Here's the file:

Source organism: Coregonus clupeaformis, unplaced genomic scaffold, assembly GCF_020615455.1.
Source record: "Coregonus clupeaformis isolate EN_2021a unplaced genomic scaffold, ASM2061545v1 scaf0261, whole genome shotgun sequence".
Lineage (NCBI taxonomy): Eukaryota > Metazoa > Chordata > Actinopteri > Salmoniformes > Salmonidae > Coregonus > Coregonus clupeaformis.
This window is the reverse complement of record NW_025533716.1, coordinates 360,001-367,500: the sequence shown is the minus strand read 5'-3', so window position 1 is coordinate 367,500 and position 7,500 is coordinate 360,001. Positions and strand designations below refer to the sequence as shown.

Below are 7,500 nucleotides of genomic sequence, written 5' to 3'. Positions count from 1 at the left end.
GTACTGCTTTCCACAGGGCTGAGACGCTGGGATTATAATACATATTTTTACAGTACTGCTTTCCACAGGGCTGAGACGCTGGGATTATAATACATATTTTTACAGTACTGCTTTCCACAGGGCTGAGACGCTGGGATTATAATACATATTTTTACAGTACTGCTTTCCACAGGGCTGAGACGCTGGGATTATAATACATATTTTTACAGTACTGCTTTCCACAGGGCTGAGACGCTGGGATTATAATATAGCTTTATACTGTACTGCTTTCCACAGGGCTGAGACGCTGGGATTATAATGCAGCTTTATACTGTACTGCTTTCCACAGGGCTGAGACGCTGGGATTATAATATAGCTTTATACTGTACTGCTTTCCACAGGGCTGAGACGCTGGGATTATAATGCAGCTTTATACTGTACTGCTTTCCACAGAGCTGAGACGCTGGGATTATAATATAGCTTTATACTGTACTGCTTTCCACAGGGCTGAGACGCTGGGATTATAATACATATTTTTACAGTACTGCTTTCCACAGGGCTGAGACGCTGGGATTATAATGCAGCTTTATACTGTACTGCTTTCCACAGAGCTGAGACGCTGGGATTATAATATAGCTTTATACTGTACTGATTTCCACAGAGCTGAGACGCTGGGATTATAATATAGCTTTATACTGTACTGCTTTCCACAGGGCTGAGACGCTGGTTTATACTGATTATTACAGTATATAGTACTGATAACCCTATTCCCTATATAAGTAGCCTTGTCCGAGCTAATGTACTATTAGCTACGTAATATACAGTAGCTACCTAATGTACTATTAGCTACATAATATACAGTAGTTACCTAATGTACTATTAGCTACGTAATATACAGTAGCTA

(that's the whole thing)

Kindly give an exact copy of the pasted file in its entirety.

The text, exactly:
Source organism: Coregonus clupeaformis, unplaced genomic scaffold, assembly GCF_020615455.1.
Source record: "Coregonus clupeaformis isolate EN_2021a unplaced genomic scaffold, ASM2061545v1 scaf0261, whole genome shotgun sequence".
Lineage (NCBI taxonomy): Eukaryota > Metazoa > Chordata > Actinopteri > Salmoniformes > Salmonidae > Coregonus > Coregonus clupeaformis.
This window is the reverse complement of record NW_025533716.1, coordinates 360,001-367,500: the sequence shown is the minus strand read 5'-3', so window position 1 is coordinate 367,500 and position 7,500 is coordinate 360,001. Positions and strand designations below refer to the sequence as shown.

Below are 7,500 nucleotides of genomic sequence, written 5' to 3'. Positions count from 1 at the left end.
GTACTGCTTTCCACAGGGCTGAGACGCTGGGATTATAATACATATTTTTACAGTACTGCTTTCCACAGGGCTGAGACGCTGGGATTATAATACATATTTTTACAGTACTGCTTTCCACAGGGCTGAGACGCTGGGATTATAATACATATTTTTACAGTACTGCTTTCCACAGGGCTGAGACGCTGGGATTATAATACATATTTTTACAGTACTGCTTTCCACAGGGCTGAGACGCTGGGATTATAATATAGCTTTATACTGTACTGCTTTCCACAGGGCTGAGACGCTGGGATTATAATGCAGCTTTATACTGTACTGCTTTCCACAGGGCTGAGACGCTGGGATTATAATATAGCTTTATACTGTACTGCTTTCCACAGGGCTGAGACGCTGGGATTATAATGCAGCTTTATACTGTACTGCTTTCCACAGAGCTGAGACGCTGGGATTATAATATAGCTTTATACTGTACTGCTTTCCACAGGGCTGAGACGCTGGGATTATAATACATATTTTTACAGTACTGCTTTCCACAGGGCTGAGACGCTGGGATTATAATGCAGCTTTATACTGTACTGCTTTCCACAGAGCTGAGACGCTGGGATTATAATATAGCTTTATACTGTACTGATTTCCACAGAGCTGAGACGCTGGGATTATAATATAGCTTTATACTGTACTGCTTTCCACAGGGCTGAGACGCTGGTTTATACTGATTATTACAGTATATAGTACTGATAACCCTATTCCCTATATAAGTAGCCTTGTCCGAGCTAATGTACTATTAGCTACGTAATATACAGTAGCTACCTAATGTACTATTAGCTACATAATATACAGTAGTTACCTAATGTACTATTAGCTACGTAATATACAGTAGCTA